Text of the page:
- Killer Cast
- Interesting Sequence
- Great Cinematography
- Wierdly Serious
- A Little Boring
Producer(s): Martin McDonagh, Tessa Ross
Actors: Colin Farrell, Sam Rockwell, Woody Harrelson, Christopher Walken, Tom Waits, Abbie Cornish, Olga Kurylenko
Writer: Martin McDonagh
Cinematographer: Ben Davis
Music: Carter Burwell
Editor: Lisa Gunning
While featuring an enigmatic cast and a truly original storyline, Seven Psychopaths’ delivery was not strong enough to be considered a great film or remembered as such. I yearned for more from the plot and instead was given monologue after monologue, which the actors delivered beautifully, but I craved for more. Just when you think things were about to heat up, we were left with just a few moments of violence and one lackluster “final shootout.” While the film’s intensity was quite low, there were a lot of great elements that transformed Seven Psychopaths from the movie advertised to the movie we actually receive in theaters.
Billy (Sam Rockwell) and his friend Hans (Christopher Walken) are in the prestigious business of dognapping, but only long enough to receive a cash reward from the pet owners when they return the helpless pooches. Everything was going (questionably) great until Billy happens to take the wrong dog from the park, Charlie’s (Woody Harrelson) beloved shih tzu named Bonnie. This sets Charlie off into a killing spree, which doesn’t end until the dognapper is identified.
Meanwhile, Marty (Colin Farrell), a struggling writer, suffers from a case of writer’s block as he cannot think of seven different people to write about for his novel titled Seven Psychopaths. He then decides to enlists the aid of his friend Billy to come up with more ideas. While collaborating, Marty gets pulled into the dognapping world but soon realizes he might be in a little too deep.
One Killer Cast
With a cast including several of comedy’s biggest names, I went into this expecting greatness and they did not disappoint. Each actor created an extremely likable character that you’ll want to learn more about.
Sam Rockwell is brilliant as Billy, the quirky guy that never gets enough credit. His slight aversion to the minor details makes him all the more hilarious. He also plays off of Christopher Walken well. Walken plays a straight shooter whose story gets more and more interesting as the plot develops.
There’s no words for Woody Harrelson’s performance as Charlie, the villain who just wants his dog back. You’ll love him even though he’s the “bad guy” (although there isn’t a clear antagonist).
Colin Farrell portraying an alcoholic Irishman isn’t too much of a stretch. I’ve certainly seen him in more impressive roles, but he is sort of endearing as the drunken playwright.
It’s All in the Sequencing
Director and writer Martin McDonagh utilized a great technique that you don’t see too often in cinema. McDonagh incoporates a lot of dream sequences as our main character Marty learns more about each person he meets. The repeated scenes only slightly different due to new information. McDonagh truly captured the essence of a psychopath by explaining each person’s involvement with the main plot and incorporating each sub plot into the ending, which is a key aspect of filmmaking in my eyes.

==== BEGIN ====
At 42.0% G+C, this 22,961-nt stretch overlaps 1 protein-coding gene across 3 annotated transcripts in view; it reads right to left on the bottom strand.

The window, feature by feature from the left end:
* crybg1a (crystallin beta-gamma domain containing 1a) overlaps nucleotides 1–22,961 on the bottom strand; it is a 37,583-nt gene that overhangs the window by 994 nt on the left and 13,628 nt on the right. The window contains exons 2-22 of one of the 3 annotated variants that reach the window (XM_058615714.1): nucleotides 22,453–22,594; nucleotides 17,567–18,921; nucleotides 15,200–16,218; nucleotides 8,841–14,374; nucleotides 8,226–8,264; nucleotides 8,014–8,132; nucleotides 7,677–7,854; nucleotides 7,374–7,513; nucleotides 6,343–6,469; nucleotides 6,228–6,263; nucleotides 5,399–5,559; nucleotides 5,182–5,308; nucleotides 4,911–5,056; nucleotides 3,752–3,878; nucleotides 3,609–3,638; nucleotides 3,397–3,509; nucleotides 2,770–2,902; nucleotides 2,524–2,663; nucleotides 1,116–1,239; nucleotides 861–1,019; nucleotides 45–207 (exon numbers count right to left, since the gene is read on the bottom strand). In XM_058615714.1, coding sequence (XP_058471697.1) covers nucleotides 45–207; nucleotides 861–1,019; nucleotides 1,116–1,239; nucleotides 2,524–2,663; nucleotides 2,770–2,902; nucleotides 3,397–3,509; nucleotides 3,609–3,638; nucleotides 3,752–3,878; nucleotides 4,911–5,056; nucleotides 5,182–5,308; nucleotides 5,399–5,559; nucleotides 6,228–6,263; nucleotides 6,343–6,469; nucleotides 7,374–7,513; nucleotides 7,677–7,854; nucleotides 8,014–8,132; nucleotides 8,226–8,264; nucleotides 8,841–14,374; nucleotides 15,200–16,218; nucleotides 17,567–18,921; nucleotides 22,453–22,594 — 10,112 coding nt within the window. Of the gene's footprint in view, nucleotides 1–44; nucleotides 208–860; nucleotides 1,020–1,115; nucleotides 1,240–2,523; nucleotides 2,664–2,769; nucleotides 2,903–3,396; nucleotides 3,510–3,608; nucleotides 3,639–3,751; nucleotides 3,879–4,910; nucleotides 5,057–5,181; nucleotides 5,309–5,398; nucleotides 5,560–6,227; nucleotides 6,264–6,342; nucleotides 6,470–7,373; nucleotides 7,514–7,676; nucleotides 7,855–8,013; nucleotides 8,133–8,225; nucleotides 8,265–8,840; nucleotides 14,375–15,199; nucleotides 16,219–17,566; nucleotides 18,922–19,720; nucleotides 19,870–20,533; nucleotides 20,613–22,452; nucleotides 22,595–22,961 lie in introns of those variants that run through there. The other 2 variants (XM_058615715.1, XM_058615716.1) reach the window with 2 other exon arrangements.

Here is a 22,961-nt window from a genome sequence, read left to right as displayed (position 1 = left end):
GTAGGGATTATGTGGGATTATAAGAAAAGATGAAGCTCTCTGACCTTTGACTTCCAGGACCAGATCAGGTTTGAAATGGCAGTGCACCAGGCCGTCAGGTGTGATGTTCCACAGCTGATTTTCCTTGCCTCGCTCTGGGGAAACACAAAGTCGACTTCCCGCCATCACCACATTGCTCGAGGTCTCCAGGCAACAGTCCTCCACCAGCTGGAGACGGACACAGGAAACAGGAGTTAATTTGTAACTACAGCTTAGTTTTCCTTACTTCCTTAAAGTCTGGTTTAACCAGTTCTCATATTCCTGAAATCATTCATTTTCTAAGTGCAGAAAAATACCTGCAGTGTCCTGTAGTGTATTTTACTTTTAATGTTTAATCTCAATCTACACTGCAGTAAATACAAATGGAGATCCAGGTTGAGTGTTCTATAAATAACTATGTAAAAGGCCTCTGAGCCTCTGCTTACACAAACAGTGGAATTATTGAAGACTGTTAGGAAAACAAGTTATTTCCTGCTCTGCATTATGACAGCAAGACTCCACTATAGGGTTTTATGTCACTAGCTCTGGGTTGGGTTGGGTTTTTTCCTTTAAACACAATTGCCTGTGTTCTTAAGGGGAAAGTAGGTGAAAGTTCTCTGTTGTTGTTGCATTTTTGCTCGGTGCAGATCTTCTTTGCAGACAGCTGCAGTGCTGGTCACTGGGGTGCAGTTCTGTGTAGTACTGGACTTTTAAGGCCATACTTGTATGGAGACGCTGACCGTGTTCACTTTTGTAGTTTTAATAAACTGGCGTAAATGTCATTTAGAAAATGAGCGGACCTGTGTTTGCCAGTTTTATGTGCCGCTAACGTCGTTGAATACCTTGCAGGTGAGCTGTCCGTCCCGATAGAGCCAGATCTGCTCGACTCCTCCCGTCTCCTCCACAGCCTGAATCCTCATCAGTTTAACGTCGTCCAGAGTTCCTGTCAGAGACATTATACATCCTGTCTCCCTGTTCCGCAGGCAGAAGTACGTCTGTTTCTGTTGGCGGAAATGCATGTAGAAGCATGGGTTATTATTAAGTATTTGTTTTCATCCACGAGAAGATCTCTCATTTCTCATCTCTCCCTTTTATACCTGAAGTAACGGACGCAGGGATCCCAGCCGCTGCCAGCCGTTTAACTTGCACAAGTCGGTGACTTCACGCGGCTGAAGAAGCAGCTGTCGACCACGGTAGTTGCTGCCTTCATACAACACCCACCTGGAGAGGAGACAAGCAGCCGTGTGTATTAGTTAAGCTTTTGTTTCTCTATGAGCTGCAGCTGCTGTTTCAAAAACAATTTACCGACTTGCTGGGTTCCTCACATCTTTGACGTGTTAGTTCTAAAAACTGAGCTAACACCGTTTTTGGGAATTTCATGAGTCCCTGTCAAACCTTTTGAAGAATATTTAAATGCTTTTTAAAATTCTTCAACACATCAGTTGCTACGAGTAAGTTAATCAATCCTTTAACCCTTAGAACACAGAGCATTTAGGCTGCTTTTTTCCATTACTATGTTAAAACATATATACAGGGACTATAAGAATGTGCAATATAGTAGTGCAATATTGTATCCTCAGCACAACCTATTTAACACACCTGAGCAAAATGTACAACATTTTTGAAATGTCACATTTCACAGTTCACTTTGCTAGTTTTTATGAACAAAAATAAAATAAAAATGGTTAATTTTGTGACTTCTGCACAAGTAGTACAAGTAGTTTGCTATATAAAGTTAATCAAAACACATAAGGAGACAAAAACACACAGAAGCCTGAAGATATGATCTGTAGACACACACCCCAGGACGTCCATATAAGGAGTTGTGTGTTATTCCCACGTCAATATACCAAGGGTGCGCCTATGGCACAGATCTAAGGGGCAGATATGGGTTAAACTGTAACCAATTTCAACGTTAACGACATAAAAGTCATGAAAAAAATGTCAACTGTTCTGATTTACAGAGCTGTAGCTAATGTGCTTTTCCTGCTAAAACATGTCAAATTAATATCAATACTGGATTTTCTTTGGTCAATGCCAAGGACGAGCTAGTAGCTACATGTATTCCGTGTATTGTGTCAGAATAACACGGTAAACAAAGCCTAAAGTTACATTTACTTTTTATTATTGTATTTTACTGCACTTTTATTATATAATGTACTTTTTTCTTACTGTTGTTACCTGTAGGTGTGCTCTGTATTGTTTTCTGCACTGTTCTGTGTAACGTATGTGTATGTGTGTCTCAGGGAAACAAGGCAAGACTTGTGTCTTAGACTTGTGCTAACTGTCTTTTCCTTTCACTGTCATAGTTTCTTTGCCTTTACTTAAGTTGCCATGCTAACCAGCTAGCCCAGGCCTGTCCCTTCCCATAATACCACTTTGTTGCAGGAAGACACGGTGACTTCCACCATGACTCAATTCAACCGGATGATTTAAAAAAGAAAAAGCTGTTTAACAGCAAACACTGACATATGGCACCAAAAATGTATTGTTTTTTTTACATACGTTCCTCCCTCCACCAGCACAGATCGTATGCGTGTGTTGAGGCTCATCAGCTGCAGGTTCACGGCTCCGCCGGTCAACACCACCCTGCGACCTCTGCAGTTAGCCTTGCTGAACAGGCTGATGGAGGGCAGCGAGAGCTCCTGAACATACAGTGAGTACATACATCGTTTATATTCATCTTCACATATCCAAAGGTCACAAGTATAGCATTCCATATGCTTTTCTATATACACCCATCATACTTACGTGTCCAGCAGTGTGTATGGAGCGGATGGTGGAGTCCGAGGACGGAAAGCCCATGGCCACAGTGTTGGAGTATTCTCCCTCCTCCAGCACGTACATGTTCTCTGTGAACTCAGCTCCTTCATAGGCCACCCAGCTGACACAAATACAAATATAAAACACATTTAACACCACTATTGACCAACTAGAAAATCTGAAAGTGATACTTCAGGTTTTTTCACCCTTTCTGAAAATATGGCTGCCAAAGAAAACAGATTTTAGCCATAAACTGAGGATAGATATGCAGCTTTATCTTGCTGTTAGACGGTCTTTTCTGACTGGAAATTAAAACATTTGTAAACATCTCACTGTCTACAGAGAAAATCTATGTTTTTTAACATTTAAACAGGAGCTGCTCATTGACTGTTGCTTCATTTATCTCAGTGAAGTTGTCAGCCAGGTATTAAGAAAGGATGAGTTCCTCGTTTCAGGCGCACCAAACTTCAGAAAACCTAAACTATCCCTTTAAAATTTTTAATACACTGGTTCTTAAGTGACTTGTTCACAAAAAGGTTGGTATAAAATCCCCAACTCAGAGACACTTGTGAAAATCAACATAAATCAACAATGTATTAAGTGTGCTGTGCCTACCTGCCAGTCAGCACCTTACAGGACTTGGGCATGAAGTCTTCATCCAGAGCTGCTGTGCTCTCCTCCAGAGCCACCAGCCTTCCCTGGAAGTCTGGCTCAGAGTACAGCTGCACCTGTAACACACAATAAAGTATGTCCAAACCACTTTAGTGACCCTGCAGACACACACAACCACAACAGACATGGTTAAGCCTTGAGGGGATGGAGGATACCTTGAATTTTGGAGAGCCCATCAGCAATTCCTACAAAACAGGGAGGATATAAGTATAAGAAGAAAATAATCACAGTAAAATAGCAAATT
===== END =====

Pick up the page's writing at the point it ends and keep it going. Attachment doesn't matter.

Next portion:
Using many different locations throughout the Los Angeles area, cinematographer Ben Davis had his work cut out for him as he needed to evoke the psychopaths’ feelings — a technique used to place us further into their world. Instead of the over-the-shoulder shots, Davis panned the camera between the characters during a conversation, which created an anticipation for what’s to happen next. Considering there’s a lot of dialogue and very few action shots, the cinematography needed to establish a sense of urgency, which I think Davis did quite well.
Why So Serious?
At times the music and the monologues did not connect with the tone of the film; the characters went on in long, depressing rants, and the music was, at times, too dramatic, completely changing the pace.
At first, the melodrama appeared to be McDonagh’s way of getting us into a psychopath mindset , but after the fifth emotion-filled monologue I was over it. If McDonagh didn’t lay the heart-wrenching music over such dramatic speeches perhaps it might not have seemed out of place. But the serious tone certainly felt strange amidst some of the other topics.
According to the trailer, Seven Psychopaths was going to be a high stakes, action packed, killing free for all. I was sorely mistaken as the film was more about an account of violence as opposed to the actual violence. Opting to talk about shooting than featuring actual shooting, the film was more about sympathy rather than vengeance, which transformed what appeared to be a violent blockbuster into almost an art/indie film.
Not to ruin anything, but if you’ve seen the extended trailer you’ve seen just about all the action this movie has to offer. Your expectations are altered as the twist and turns unfold, but you’ll still feel a little cheated out of some blood and gore.
Overall Rating: 3.5 stars out of 5
Although Seven Psychopaths wasn’t quite what we were expecting, I still thoroughly enjoyed it and would recommend checking this one out. Any fan of Walken’s quiet humor, or Harrelson’s over-the-top behavior will certainly enjoy this.
‘Seven Psychopaths’ Trailer